1. Introduction Social anxiety disorder (SAD) is the fourth most prevalent psychiatric disorder based on epidemiological samples (Kessler et al., 2005), and one of the most common anxiety disorders in clinical samples (Brown et al., 2001 and Dalrymple and Zimmerman, 2008b). The presence of SAD is associated with significantly lower wages, lower probability of earning a college degree, lower probability of being in a managerial, technical, or professional occupation, lower work and home productivity, greater disability in family, romantic, and social relationships, and a greater lifetime history of suicide attempts compared to individuals with no psychiatric disorder (Katzelnick et al., 2001). Despite the significant impairment associated with SAD, most individuals with SAD do not describe it as their chief complaint when presenting to general psychiatric outpatient settings. A prior report from the Rhode Island Methods to Improve Diagnostic Assessment and Services (MIDAS) Project indicated that only 4% of patients with SAD noted it as their principal reason for seeking treatment (Zimmerman et al., 2008). Most of these patients had a mood disorder or another anxiety disorder as their principal reason for seeking treatment. Other studies also have found that individuals with SAD tend to seek treatment for more acute conditions, such as Major Depressive Disorder (MDD; Weiller et al., 1996). Although most SAD patients seek treatment principally for another psychiatric condition, 75% of these patients report that they would like treatment for SAD once directly asked (Zimmerman and Chelminski, 2003). In addition, individuals with SAD demonstrate a longer delay from symptom onset to treatment seeking compared to other psychiatric conditions such as other anxiety disorders (Wagner et al., 2006). There could be several reasons why individuals with SAD do not initiate treatment for it; one reason could be that, as with many disorders, the level of severity and impairment related to SAD may need to reach a certain threshold before someone will consider treatment for it. A study based on individuals participating in the 1996 National Anxiety Disorders Screening Day found that compared to individuals without SAD symptoms, those with SAD symptoms were more likely to report the following barriers to previously seeking treatment: uncertainty over where to go for treatment; a fear of what others might think or say; a lack of insurance; and an inability to afford treatment (Olfson et al., 2000). Other studies have examined barriers to treatment for individuals with SAD, such as demographic characteristics (Coles et al., 2004). However, these studies typically are conducted in specialty anxiety clinics. Therefore, it was the aim of the current study from the MIDAS Project to examine some of these factors, particularly variables related to severity and impairment, in a general outpatient psychiatry setting. Gaining further understanding of these possible factors could help to determine what efforts may be needed to improve the identification and treatment of SAD. For example, if there is no difference in severity between individuals with SAD seeking versus not seeking treatment for it, then perhaps other variables such as awareness of the disorder and its treatment would need to be improved. This is important, given the disorder's chronic and unremitting course without treatment (Davidson et al., 1994 and Herbert and Dalrymple, 2005), its association with reduced quality of life (Wittchen et al., 2000), and its significant public health impact (Schneier et al., 1992 and Wittchen et al., 2000). A prior study from the MIDAS Project examined desire of treatment for SAD in patients seeking treatment primarily for MDD, and found that the number of social fears endorsed and work functioning differentiated patients who did versus did not desire treatment for comorbid SAD (Dalrymple and Zimmerman, 2008a). In the current study, it was hypothesized that patients who cited SAD as their principal reason for seeking treatment would demonstrate a greater number of social fears, greater social impairment, an earlier age of SAD onset, and a longer duration of SAD compared to individuals with comorbid SAD not seeking treatment principally for it. It was also hypothesized that individuals with comorbid SAD who desired treatment for it in addition to their chief complaint would report greater severity on the above variables compared to patients with comorbid SAD who did not desire treatment for it.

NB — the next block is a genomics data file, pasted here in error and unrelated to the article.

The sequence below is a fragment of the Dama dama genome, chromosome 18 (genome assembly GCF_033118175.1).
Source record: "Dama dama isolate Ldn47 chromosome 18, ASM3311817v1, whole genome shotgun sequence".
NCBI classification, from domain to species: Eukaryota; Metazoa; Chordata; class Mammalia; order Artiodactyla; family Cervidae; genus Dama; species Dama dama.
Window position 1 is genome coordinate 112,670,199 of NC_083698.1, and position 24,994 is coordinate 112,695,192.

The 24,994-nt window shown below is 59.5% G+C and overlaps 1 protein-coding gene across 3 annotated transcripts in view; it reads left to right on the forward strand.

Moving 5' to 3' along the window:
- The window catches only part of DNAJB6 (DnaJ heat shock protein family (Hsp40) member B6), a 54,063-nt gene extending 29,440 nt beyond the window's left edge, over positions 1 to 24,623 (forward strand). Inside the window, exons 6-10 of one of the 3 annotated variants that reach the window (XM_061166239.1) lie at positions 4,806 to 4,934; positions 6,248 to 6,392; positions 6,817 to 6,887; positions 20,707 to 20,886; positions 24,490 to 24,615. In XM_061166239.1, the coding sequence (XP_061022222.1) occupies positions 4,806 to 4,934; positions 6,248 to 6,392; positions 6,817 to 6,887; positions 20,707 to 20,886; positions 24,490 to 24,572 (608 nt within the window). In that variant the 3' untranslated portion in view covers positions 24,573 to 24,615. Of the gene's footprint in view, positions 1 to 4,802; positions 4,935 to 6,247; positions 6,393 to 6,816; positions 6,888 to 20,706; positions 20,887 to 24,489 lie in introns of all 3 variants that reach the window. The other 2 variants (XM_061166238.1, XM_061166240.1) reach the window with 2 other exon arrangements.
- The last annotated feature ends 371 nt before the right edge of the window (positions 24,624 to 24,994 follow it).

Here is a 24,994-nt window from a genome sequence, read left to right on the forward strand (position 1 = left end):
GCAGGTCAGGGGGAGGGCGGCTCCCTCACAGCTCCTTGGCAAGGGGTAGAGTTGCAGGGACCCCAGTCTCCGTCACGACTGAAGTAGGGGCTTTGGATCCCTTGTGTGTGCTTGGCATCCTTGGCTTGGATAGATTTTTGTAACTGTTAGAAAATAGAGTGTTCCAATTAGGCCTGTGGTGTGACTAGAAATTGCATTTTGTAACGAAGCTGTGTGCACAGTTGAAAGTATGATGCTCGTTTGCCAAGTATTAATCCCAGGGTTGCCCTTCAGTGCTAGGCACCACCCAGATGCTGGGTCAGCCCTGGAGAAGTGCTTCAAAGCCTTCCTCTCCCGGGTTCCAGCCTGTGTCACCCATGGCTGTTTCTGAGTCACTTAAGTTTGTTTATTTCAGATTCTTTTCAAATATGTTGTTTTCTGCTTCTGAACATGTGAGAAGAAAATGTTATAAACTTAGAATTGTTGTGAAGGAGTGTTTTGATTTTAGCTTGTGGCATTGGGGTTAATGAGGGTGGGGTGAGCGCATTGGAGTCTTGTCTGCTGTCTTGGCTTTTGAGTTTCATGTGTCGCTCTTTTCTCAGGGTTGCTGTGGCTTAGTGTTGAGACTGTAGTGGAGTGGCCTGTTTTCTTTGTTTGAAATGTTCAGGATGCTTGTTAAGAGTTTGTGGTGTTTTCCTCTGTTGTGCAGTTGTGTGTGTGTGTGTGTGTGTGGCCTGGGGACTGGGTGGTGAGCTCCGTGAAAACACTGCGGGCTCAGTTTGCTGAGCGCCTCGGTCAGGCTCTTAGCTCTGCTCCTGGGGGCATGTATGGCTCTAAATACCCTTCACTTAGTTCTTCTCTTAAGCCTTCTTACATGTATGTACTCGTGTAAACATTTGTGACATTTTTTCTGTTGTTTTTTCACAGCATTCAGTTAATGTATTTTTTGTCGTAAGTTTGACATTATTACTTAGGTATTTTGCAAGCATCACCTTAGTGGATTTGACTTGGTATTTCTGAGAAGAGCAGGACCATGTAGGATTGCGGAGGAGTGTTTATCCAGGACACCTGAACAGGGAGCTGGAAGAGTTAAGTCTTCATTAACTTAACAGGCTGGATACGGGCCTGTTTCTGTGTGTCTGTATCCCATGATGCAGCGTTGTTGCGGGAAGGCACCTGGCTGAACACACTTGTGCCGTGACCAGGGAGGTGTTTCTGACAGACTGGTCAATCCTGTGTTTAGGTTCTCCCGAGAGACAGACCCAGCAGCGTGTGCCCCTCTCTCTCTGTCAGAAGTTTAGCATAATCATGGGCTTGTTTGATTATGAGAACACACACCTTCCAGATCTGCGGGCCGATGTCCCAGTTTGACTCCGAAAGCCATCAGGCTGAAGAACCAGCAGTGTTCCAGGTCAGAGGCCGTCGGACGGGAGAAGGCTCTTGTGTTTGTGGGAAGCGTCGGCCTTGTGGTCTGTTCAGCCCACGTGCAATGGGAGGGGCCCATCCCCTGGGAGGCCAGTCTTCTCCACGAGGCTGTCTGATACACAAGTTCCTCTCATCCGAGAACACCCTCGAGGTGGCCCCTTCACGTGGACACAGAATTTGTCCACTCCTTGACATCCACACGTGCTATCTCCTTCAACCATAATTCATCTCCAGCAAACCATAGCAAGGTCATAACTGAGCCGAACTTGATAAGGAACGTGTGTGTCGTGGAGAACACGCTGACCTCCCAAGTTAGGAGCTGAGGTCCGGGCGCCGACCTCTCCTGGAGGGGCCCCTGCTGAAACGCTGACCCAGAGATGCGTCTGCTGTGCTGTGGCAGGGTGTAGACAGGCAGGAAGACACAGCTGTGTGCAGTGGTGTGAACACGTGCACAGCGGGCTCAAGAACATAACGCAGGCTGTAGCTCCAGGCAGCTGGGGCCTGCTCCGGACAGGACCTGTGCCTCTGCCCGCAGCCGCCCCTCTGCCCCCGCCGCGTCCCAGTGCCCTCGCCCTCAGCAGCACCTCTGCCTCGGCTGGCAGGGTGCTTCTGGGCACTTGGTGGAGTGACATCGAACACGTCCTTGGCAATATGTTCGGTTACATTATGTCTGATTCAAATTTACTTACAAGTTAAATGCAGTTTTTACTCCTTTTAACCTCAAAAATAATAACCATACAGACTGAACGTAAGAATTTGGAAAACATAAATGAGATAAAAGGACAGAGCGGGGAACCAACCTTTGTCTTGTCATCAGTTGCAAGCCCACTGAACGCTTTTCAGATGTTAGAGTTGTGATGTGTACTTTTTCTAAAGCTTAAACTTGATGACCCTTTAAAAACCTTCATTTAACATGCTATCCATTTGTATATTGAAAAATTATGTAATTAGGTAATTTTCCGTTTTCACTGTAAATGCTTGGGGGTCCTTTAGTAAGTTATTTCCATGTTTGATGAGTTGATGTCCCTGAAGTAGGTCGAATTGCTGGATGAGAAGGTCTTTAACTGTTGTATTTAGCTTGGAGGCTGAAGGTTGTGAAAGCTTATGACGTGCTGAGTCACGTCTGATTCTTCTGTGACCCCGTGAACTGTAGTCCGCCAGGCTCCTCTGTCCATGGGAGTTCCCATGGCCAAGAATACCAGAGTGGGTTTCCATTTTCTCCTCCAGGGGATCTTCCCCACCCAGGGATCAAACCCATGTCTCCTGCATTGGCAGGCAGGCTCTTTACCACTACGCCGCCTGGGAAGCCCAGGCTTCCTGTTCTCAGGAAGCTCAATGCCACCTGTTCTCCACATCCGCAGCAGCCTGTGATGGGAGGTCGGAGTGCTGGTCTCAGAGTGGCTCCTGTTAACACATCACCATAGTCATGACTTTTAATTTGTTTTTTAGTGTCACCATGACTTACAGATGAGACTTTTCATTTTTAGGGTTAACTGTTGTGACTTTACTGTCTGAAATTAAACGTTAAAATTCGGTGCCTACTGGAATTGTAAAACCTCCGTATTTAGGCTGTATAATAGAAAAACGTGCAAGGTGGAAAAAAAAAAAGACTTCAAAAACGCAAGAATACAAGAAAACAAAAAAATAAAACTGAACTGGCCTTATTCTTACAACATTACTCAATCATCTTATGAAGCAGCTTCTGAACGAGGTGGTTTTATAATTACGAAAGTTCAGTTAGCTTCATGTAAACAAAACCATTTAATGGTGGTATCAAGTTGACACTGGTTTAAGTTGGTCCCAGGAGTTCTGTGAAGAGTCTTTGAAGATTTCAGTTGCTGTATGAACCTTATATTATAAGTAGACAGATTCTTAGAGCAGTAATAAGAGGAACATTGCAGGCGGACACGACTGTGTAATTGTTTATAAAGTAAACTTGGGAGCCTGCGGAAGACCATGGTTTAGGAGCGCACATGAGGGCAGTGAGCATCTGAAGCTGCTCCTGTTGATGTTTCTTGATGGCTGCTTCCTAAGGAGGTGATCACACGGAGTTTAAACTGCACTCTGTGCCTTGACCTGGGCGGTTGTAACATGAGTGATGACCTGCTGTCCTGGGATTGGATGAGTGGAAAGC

نتیجه گیری انگلیسی
3. Results 3.1. Prevalence of SAD Of the sample of 3000 patients, 27.3% (n = 819) met current criteria for SAD. Only 3.8% of those 819 patients had SAD as the principal diagnosis (principal SAD-Tx group; n = 31). Most of the principal SAD-Tx patients had a current comorbid depressive disorder (n = 20/31; 64.5%), and nearly half had at least one current comorbid anxiety disorder (n = 14/31; 45.2%). The majority of the 819 patients with SAD had it as a comorbid diagnosis but also desired treatment for it (comorbid SAD-Tx group; 74.5%, n = 610). Among those patients, depressive disorders were the most common principal diagnoses (n = 285/610; 46.7%), followed by other anxiety disorders (n = 99/610; 16.2%). An additional 178 out of the 819 SAD patients (21.7%) had SAD as a comorbid diagnosis, but did not want treatment for it or were unsure whether or not they wanted treatment for it (comorbid SAD-No Tx group). Among this group of patients, the most common principal diagnoses also were depressive disorders (n = 92/178; 51.7%) and other anxiety disorders (n = 21/178; 11.8%). 3.2. Demographics, age of onset of SAD, and duration of SAD As shown in Table 1, the comorbid SAD-No Tx group was significantly older compared to the principal SAD-Tx and comorbid SAD-Tx groups (Mann–Whitney U = 1953.0, Z = 2449.0, P = 0.01; Mann–Whitney U = 43641.5, Z = −3.99, P < 0.001, respectively). There were no significant differences on the other demographic variables. The average age of onset of SAD for the entire sample was 12 years (S.D. = 8.6), with no differences between the groups. The average duration of SAD was 25 years (S.D. = 13.7), and patients in the comorbid SAD-No Tx group experienced a longer duration of SAD compared to patients in the principal SAD-Tx (Mann–Whitney U = 1695.5, Z = −3.42, P = 0.001) and comorbid SAD-Tx groups (Mann–Whitney U = 42404.5, Z = −4.45, P < 0.001; see Table 2). The correlation between duration of SAD and age of onset of SAD was moderate and significant (r = −0.51, p < 0.001). 3.3. Comorbidity A greater percentage of comorbid SAD-Tx patients met current criteria for MDD compared to those in the principal SAD-Tx group (χ2 = 9.93, d.f. = 1, P = 0.003; see Table 3). Those in the comorbid SAD-No Tx group also were more likely to have a current MDD diagnosis compared to the principal SAD-Tx group (χ2 = 9.39, d.f. = 1, P = 0.003). A greater percentage of patients in the principal SAD-Tx group met current criteria for DDNOS compared to patients in the comorbid SAD-Tx group (χ2 = 18.99, d.f. = 1, P = 0.001) and the comorbid SAD-No Tx group (χ2 = 15.21, d.f. = 1, P = 0.001). Patients in the principal SAD-Tx group were also given lower CGI scores compared to patients in the comorbid SAD-Tx (Mann–Whitney U = 6256.0, Z = −3.35, P = 0.001) and the comorbid SAD-No Tx groups (Mann–Whitney U = 1889.0, Z = −2.91, P < 0.01; Table 2). Although the overall chi square test for presence of at least one anxiety disorder was significant, no significant differences at the alpha = 0.01 level were found for the follow-up comparisons. 3.4. Social fears As indicated in Table 2, patients in the principal SAD-Tx group endorsed a greater number of social fears compared to the comorbid SAD-No Tx group (Mann–Whitney U = 248.5, Z = −3.40, P = 0.001). The comorbid SAD-Tx group also reported a greater number of social fears compared to the comorbid SAD-No Tx group (Mann–Whitney U = 7908.0, Z = −3.56, P < 0.001). However, when examining social fears categorically via subtype, there was no difference between the three groups on frequency of the generalized/specific subtypes. 3.5. Functioning There was no significant difference between the groups on presence of prior suicide attempts, or on the SADS items of work functioning and past or current social functioning (Table 2). However, differences were found on the social life and distress scales of the SDS, with the principal SAD-Tx group reporting greater impairment in social life in the past month compared to the comorbid SAD-No Tx group (Mann–Whitney U = 113.5, Z = −3.30, P = 0.001). The comorbid SAD-Tx group also reported greater impairment in social life compared to the comorbid SAD-No Tx group (Mann–Whitney U = 4424.5, Z = −3.27, P = 0.001). Both the principal SAD-Tx and comorbid SAD-Tx groups reported greater distress about their social anxiety in the past month compared to the comorbid SAD-No Tx group (Mann–Whitney U = 120.5, Z = −3.17, P = 0.002; Mann–Whitney U = 4403.0, Z = −3.31, P = 0.001, respectively). 3.6. Relative association of significant variables The post-hoc multinomial logistic regression analysis was conducted twice, first with the principal SAD-Tx group as the reference category (to compare the comorbid SAD-Tx and comorbid SAD-No Tx groups to the principal SAD-Tx group), and second with the comorbid SAD-No Tx group as the reference category (to allow comparison between the comorbid SAD-Tx and the comorbid SAD-No Tx groups). Variables found to be significant at the P = 0.01 level in the analyses above were included as predictors (age at time of presentation, duration of SAD, number of social fears endorsed, CGI score, presence of MDD, presence of DDNOS, and presence of at least one other anxiety disorder). Number of additional, current Axis I diagnoses also was included in the analysis to control for differences in the number of additional diagnoses between groups. 1 However, the SDS social life and distress ratings were excluded from the regression, due to the small number of individuals in the principal SAD-Tx group with that data (n = 9). Results showed that the overall model was significant (Likelihood Ratio Test χ2 = 50.54, d.f. = 16, P < 0.001), with the variables of number of social fears endorsed (χ2 = 21.49, d.f. = 2, P < 0.001) and DDNOS (χ2 = 7.14, d.f. = 2, P = 0.03) significantly predicting membership into the groups. When comparing the principal SAD-Tx group to the comorbid SAD-Tx group, the odds of being in the comorbid SAD-Tx group decreased by a factor of 0.75 for every additional social fear endorsed. In addition, the odds of being in the comorbid SAD-Tx compared to the principal SAD-Tx group increased by a factor of 8.13 when DDNOS was not present. In comparing the principal SAD-Tx group to the comorbid SAD-No Tx group, it was found that the odds of being in the principal SAD-Tx group increased by a factor of 1.66 for every additional social fear endorsed. Finally, when comparing the comorbid SAD-Tx and comorbid SAD-No Tx groups, results showed that the odds of being in the comorbid SAD-Tx group increased by a factor of 1.25 for every additional social fear endorsed (see Table 4).